Tip of the week: Create stunning 3d landscapes
Are you impressed by Hollywood matte paintings and landscape that look stunning? Have you wondered if you can attempt to create such masterpieces as a 3d artist? While most intermediate 3d artists with some experience can make landscapes, there are some things that make a 3d landscape scene look “Stunning”. So let’s take a look at the elements that you need to add and use to your advantage. These tricks will not only make your landscape look beautiful but also help you mask the small limitations of 3d software.
1. Basic design: Design a landscape that mirrors a real world. Sculpt a terrain that resembles a real world example but don’t be shy of experiment if it helps your goal. Floating islands don’t look real but if your theme is fantasy, then they can be a “must have”! You also don’t need to sweat it out. Use terrain height maps if you are not able to draw your own with ease. There are tonnes of those but do check licence terms before use. Planting trees in groves, running water in the lower areas and using water plane to simulate real physics can make things easier. If you are using Vue, using automatic eco system can save you day of work. You can easily pick type of vegetation, rocks, grass, trees and other nature inspired parameters in the tools and then random build a whole ecosystem in minutes.
2. Sky: Use a sky that suits the scene or the terrain, use a physical sky if you must. Although HDRI skies can do the work without much render load. You need to define a sky light with the right tint to do the magic. Talking of magic, setting the tone at white temperature of 3500K matches perfectly with the “golden hour”
3. Reflectors and additional lights: use additional lights with varying power to highlight or soft highlight parts of your scene. Adding a light just for those spring flowers on the meadow can be a treat and add lots of eye candy to the scene.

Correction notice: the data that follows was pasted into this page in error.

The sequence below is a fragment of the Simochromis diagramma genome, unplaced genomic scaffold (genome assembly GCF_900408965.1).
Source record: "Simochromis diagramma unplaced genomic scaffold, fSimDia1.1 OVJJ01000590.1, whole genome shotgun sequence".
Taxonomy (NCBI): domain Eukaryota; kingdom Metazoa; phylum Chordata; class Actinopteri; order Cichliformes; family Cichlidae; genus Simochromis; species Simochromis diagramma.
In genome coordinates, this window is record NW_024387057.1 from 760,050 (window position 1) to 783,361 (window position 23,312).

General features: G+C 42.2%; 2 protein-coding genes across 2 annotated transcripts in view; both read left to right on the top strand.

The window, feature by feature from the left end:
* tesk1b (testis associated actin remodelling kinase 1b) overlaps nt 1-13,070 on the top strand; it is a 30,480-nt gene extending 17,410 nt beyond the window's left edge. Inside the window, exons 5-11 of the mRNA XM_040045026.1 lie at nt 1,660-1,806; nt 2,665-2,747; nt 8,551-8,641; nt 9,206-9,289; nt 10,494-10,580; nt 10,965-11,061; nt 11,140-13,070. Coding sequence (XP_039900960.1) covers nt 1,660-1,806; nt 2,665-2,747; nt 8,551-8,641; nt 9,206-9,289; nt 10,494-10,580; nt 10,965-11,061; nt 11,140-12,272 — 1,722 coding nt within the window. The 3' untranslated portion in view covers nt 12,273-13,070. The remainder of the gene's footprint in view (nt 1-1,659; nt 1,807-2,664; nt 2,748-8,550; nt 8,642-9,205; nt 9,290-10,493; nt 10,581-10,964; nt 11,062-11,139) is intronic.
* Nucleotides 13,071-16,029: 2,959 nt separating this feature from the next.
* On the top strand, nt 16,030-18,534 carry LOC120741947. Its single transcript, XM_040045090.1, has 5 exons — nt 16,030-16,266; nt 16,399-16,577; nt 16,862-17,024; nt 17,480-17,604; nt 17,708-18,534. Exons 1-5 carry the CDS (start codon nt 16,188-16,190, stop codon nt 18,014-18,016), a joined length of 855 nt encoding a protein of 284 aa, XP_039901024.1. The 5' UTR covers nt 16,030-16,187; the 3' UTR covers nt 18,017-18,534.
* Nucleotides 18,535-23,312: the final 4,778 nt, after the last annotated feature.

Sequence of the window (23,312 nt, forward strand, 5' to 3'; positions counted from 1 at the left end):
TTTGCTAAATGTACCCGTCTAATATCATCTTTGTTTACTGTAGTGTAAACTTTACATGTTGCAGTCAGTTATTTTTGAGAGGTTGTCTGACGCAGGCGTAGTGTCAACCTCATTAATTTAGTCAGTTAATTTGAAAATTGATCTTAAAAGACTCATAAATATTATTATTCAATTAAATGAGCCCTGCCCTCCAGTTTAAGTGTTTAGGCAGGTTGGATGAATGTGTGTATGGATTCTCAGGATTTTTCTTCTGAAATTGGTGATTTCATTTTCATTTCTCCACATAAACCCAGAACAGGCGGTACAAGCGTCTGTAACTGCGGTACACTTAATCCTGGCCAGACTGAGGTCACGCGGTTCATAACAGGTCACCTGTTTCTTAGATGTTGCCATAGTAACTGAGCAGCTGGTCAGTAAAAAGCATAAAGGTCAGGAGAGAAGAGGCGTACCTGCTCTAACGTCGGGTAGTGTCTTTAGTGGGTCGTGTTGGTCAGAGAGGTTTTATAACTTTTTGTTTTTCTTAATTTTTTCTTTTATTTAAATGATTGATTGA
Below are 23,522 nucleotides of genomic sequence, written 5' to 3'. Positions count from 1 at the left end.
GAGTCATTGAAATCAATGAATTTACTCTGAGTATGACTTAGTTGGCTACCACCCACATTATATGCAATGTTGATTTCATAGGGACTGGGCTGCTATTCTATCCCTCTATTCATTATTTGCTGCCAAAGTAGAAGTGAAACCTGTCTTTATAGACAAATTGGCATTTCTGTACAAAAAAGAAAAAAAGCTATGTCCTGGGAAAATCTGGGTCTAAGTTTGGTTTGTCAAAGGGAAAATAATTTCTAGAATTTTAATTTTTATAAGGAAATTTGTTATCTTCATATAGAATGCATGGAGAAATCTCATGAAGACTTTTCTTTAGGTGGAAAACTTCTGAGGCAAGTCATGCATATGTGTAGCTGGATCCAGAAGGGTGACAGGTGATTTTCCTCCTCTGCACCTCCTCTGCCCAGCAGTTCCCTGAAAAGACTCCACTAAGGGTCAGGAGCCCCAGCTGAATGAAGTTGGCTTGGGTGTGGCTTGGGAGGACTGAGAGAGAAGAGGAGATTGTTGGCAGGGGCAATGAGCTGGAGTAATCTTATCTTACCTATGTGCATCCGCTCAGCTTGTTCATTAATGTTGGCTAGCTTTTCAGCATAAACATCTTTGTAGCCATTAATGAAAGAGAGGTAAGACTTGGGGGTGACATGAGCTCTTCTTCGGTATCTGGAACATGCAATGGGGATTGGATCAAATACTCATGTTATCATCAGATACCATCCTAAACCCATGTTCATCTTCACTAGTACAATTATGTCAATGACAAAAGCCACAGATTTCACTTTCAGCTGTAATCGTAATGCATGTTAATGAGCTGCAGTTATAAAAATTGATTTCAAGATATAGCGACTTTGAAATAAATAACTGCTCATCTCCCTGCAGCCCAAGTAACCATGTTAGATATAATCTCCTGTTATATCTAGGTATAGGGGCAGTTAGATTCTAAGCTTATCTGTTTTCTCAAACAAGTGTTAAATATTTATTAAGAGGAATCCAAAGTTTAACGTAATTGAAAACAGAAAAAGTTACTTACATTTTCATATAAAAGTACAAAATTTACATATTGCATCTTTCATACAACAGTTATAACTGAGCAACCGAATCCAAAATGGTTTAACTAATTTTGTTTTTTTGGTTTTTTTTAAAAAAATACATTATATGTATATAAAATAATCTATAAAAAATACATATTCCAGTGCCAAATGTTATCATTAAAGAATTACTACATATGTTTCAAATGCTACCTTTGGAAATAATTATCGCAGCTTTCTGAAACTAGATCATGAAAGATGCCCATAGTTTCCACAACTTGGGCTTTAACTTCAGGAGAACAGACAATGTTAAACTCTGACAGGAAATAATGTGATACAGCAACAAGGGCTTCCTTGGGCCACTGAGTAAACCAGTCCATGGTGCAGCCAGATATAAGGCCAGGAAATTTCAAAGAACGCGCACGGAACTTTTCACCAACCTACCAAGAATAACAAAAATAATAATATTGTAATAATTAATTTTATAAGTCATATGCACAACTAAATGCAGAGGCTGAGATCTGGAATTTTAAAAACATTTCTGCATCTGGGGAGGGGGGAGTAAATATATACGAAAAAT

4. DoF: Adding simulated camera bokeh, or gaussian depth of field can help you focus on the relevant parts of the scape. Just don’t overdo it. Using very shallow DoF can ruin a shot. Landscapes do not have a shallow DoF but help you artistically blur only the very far or near objects. A low poly leaf in front of the camera can look unwelcome but when blurred with the right DoF can be so beautiful. Some software can help you choose start and end range of the blur for more control. Usually these settings lie in the camera’s panel.
5. Fog: Fog can help you hide some nasty seams, help give body and bring the user’s attention closer to the highlighted area. If fog is useful for your landscape, do not hesitate to use it. Make sure the color and density is right for your application.
6. Bloom: The glowing dreamy bloom effect can beautify most of the 3d scene setups. However, watch out for not overdoing this effect either, as it can lead to loss of detail when abused. Use bloom effects in the lowest quantity that adds to the scene. The moment you find it takes away details and messes the colors, best to stop at that point.
7. Vignette: This effect can help mask the corners so that the user’s attention be drawn to the subject. Also helps create the “classic movie” effect more than anything else.
8. Shadows: Most software will allow you to change the indirect light strength, number of bounces and number of photons (when using ray-trace) using higher photon counts will definitely add more quality and details. While using lighter indirect shadows in the right degree will give your scene a beautiful “HDR” look, using darker shadows will help a gloomy scene look “gloomier”!
Other than these effects, a 3d artist should learn to use new and upcoming features that help gain new skills. Today there can be a dozen textures for the same object. Recently I started working with game assets and there is a plethora of textures ranging from height maps to occlusion, normal to metallic and what not. What used to be done in 3d modelling earlier can today be done in texture painting tools. So go on and try painting some 3d landscapes and do upload your work on dreamstime. When you use new tools and tricks, you always learn more and open more possibilities for yourself!
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